The Department of Classics takes selected students on a study tour or archaeological excavation each summer. These trips allow students to experience the art and culture of the ancient Mediterranean world in an entirely new way.
This year, Professor Allison Glazebrook and the CLAS/VISA3M23 students are on a study tour of Greece from June 5-18th. During this time, students will be blogging about their experience on the course blog and sharing picture on our faculty’s Instagram and Facebook. Follow along on social media with their hashtag, #brockodyssey2017!
We will be sharing a few of their blog posts with you here. Today’s post is by Sabrina Peixoto, who is heading into her third year of History and Concurrent Education.
To learn more about the Department of Classics’ study tours, visit their information page.
The final members of our group arrived in Athens Monday, June 5, around nine thirty in the morning. Once we got to the hotel we dropped our bags and headed up to the rooftop restaurant, hearing that it had an incredible view of the city (fig. 1).
We were given about an hour to grab some lunch or take a quick nap if we needed to before we started our day. A handful of us walked around finding a little cafe where we enjoyed pizza and paninis. We had a hard time at first trying to place our orders since the lady we were speaking to did not speak any English and had to get one of the other workers to translate our orders for us.
Regrouping around noon we then walked over to the Kerameikos, along the way I was overwhelmed trying to take in everything we were seeing as we walked through the streets. Along the way we did see the Church of Panagia Kapnikarea (fig. 2), which was built in the eleventh century. I was very interested to get a look at the mosaic with a depiction of the Madonna and a child on the south side of the church.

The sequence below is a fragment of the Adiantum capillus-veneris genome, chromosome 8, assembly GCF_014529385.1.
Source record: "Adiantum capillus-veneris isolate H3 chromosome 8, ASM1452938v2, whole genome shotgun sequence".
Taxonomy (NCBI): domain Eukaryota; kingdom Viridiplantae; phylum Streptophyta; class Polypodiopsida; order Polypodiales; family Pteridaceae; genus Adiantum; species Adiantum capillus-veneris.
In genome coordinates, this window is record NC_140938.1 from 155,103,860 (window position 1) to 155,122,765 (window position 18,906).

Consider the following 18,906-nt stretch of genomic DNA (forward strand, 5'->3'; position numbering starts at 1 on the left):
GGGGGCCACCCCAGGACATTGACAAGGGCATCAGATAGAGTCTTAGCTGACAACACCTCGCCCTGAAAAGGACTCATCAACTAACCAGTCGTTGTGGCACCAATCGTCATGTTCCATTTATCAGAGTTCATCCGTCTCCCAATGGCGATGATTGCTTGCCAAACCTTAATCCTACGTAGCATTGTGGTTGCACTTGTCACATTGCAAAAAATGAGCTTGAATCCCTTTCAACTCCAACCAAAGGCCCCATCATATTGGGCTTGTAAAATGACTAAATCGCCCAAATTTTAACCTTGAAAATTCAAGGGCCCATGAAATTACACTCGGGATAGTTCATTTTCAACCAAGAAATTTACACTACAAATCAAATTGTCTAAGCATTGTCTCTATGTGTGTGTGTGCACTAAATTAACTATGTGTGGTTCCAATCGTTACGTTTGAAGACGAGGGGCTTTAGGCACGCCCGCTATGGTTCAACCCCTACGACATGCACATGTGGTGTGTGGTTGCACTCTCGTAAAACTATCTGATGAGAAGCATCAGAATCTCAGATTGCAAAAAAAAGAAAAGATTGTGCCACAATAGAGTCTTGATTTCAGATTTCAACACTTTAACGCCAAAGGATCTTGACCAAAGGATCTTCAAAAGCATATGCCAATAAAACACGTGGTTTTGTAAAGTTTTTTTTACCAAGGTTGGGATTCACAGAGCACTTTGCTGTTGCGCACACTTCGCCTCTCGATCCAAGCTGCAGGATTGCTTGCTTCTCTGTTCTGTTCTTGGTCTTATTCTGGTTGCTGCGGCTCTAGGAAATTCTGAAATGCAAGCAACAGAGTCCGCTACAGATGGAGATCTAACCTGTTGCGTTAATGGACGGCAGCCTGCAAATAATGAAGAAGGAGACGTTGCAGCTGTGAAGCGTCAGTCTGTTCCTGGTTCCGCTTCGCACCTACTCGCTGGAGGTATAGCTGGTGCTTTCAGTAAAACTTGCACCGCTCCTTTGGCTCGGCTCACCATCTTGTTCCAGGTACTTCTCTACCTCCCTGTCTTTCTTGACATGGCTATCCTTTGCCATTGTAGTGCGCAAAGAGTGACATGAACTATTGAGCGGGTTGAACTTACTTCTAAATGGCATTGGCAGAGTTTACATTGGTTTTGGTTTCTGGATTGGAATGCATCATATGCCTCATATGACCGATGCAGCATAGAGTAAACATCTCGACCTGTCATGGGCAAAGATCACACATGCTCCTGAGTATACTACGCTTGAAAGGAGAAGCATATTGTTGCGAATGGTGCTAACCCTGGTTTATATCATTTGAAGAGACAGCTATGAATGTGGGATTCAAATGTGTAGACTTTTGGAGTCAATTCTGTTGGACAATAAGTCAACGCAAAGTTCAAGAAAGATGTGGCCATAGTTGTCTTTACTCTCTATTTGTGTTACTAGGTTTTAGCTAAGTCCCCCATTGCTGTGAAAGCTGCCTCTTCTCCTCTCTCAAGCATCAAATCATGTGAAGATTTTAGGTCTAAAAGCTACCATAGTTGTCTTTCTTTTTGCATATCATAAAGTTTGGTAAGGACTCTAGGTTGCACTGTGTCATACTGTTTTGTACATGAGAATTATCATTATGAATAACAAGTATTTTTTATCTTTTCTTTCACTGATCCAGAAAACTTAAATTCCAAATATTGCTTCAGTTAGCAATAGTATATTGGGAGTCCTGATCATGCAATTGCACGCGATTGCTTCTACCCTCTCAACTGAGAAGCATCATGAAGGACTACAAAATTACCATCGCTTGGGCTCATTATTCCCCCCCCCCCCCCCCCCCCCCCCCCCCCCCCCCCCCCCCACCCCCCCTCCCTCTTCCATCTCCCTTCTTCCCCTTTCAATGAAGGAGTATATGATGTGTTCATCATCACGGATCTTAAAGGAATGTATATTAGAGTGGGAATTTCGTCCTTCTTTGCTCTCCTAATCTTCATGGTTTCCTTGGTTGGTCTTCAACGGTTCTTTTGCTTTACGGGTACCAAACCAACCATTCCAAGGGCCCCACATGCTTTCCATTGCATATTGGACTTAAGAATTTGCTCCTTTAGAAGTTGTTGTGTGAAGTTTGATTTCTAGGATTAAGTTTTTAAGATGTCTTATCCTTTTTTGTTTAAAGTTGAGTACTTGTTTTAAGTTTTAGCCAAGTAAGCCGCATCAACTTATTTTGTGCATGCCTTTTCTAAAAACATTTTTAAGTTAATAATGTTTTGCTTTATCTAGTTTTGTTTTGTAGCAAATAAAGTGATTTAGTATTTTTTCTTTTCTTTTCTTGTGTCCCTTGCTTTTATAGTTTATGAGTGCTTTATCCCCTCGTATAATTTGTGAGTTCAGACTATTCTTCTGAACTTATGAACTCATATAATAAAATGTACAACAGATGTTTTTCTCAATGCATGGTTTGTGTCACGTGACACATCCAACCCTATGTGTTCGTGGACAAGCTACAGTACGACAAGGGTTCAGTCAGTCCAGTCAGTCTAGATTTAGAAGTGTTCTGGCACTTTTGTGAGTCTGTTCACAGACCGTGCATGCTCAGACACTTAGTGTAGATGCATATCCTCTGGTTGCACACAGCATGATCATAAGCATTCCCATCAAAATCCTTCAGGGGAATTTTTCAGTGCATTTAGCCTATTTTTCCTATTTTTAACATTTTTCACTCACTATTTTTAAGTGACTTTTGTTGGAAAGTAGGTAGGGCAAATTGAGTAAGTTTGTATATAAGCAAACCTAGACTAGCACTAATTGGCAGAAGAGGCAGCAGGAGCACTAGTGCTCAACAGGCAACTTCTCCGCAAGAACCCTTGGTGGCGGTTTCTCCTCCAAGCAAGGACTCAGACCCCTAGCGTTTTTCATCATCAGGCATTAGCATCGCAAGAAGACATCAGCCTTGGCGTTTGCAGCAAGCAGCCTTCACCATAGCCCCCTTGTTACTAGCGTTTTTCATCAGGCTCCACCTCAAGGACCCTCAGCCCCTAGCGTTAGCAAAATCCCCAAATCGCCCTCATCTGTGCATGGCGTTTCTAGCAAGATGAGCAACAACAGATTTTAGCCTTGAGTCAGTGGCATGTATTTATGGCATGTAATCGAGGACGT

Personally seeing the Kerameikos (fig. 3) was an unreal experience for me, based off the fact that it was the first time I have ever physically seen a site like that before. A fascinating thing was seeing the difference in ground level of the site compared to street level, showing us how far they had to dig down, knowing they had to destroy what was above it to get to those ruins. Another couple of things we saw that caught my interest were seeing the oldest of the walls amongst the ruins and hearing Professor Glazebrook’s explanation on how they had to rush in the building process in order to fend off the Persians. The site of the Kerameikos is thought to be where Pericles delivered his funeral speech to honour those who had lost their lives in the war.
We got a chance to go inside the Kerameikos Museum and get a look at some of the objects found on the site. I appreciated the layout of the museum, specifically the center piece of the marble bull in the middle of the museum under the skylight.
Next we walked up to the Pnyx, an ancient meeting place, where we had a great view of the city and the Acropolis, it was a great opportunity to take lots of pictures. After walking a bit more around the city we ended up at the restaurant where we would be having our welcome dinner (fig. 4).
The staff at the restaurant were super friendly, the service was fantastic, and so was the food! They kept bringing out different appetizers, such as greek salad, calamari, tomato balls, so many that most of us were almost completely full by the time the main course came out. They made us a wonderful lamb dish with french fries and tzatziki sauce. It was a perfect opportunity for all us to get to know each other better as well as enjoy some delicious Greek food.